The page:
The Story of Wile E. Young as compiled from hearsay, folklore, and myth.
The day was August 6th, 1990 when I came into this world. According to local witnesses, the doctor’s might have dropped me. It would explain a good many things.
I was an extraordinarily imaginative child and was lucky that my family… encouraged? tolerated?... dealt with my increasing love of fantasy worlds and fiction in general. I read all the traditional things that a young literature-loving child of the 90’s loved: Boxcar Kids, Hardy Boys, Hank the Cow Dog, etc. and it was at this early stage of public school life that I discovered two things that would continue to inspire me to this day— the double G’s: Godzilla and Goosebumps.
I also enjoyed sports and games, don’t get me wrong, and as a child I was enrolled in everything that my father could think to enroll me in: little league baseball, soccer, basketball, etc. But while I liked it well enough, I wasn’t as passionate about it as I was with the fictional worlds I was so enraptured with.
I fell in love with the concept of monsters and the people that fought them and I voraciously devoured every Goosebumps book I could possibly find in my school library. This helped introduce me to the horror genre, but it was my father allowing me to watch Universal Studios’ 1941 version of The Wolfman that really solidified everything and guaranteed that I would forever wander and partake in the worlds of fantasy and terror.
Out of all the monsters, however, Godzilla was my personal hero. By the time I was six, I had watched every Godzilla movie that was available to watch. I was even Godzilla for Halloween (my favorite holiday) in 2nd grade.
Also during my young and formative years, I delved into the more classical fantasy. Things such as Star Wars, Star Trek, Harry Potter, and Lord of the Rings lined my shelves. Classical literature, books about myths from around the world, history; my young mind continued to read and watch everything that I could possibly lay my hands on.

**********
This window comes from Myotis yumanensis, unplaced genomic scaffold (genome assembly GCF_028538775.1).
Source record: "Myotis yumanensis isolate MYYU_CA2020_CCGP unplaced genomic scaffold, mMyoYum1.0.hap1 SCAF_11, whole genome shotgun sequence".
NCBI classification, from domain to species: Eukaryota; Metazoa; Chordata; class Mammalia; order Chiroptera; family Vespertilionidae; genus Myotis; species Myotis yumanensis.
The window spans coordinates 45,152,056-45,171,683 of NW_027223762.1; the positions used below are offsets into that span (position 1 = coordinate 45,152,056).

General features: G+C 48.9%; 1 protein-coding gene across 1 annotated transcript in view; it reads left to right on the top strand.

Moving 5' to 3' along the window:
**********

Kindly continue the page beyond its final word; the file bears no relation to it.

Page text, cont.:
Throughout this, my love of writing grew. I wrote various little stories in the margins of my notebooks when I wasn’t paying attention in math class (a trend that would continue for the rest of my school days), until sophomore year of high school when I started actively writing stories. My tastes in authors had evolved at this point (Stephen King, Dean Koontz, and Jim Butcher among others). I began writing short urban fantasies that I pray will never see the light of day, but were good practice for someone who was just beginning the journey that is writing.
In high school, I was recommended a group of stories by an author I had never heard of— one H.P. Lovecraft. It revolutionized my world. I began delving into the history of the Horror genre like never before, discovering such wonders as William Hope Hodgson, Arthur Machen, August Derleth, Ramsey Campbell, Ambrose Bierce, Robert W. Chambers. I quelled my need for fantasy with Robert Howard and George R.R. Martin. Cinema-wise, I was discovering Alfred Hitchcock, Wes Craven, and John Carpenter.
At this point I still didn’t want to be a professional writer; I wanted to go into politics and this was just a fun outlet for creative energies. But that love of writing continued to get stronger and stronger.
Then it happened… I was in Books- A- Million perusing the shelves and I picked up a book by an author I had never heard of before. It was Brian Keene’s The Rising. I read it and it was like I had achieved enlightenment. The thought came to me, “Screw politics, I want to be a writer.”
I read every single one of Brian Keene’s books within six months. From there I branched out and started reading everything modern horror could provide: Jack Ketchum, J.F. Gonzalez, Richard Laymon, Tim Lebbon, Tom Piccirilli, Bentley Little, Mary San Giovanni, Joe R. Landsdale, Wrath James White, Edward Lee, Darren Shan. So many authors, so many people that I looked up too. I’m a firm believer in God, but these people became a modern pantheon of legendary figures.
So finally I began to write. I wrote a novel during college called The University: Wyrding Ways. I also wrote short stories, all of them met with no success. I did not give up, however. Quitting wasn’t in my nature and I have a weird mix of stubbornness, determination, and confidence that borders on delusion. Times were hard, spiritually and emotionally, as life continued to move forward and I met with no success.
It was during this dip that I published two short stories within a short time of each other and I realized the truth— I can do this… it was just going to require patience.
I chose the name Wile E. Young to write by because that’s how I view chasing my dream—like a roadrunner, and I, the coyote, who chases no matter how many times he gets beaten, bruised, and exploded.
Never stop chasing the roadrunner.
-Wile E. Young
-Wile E. Young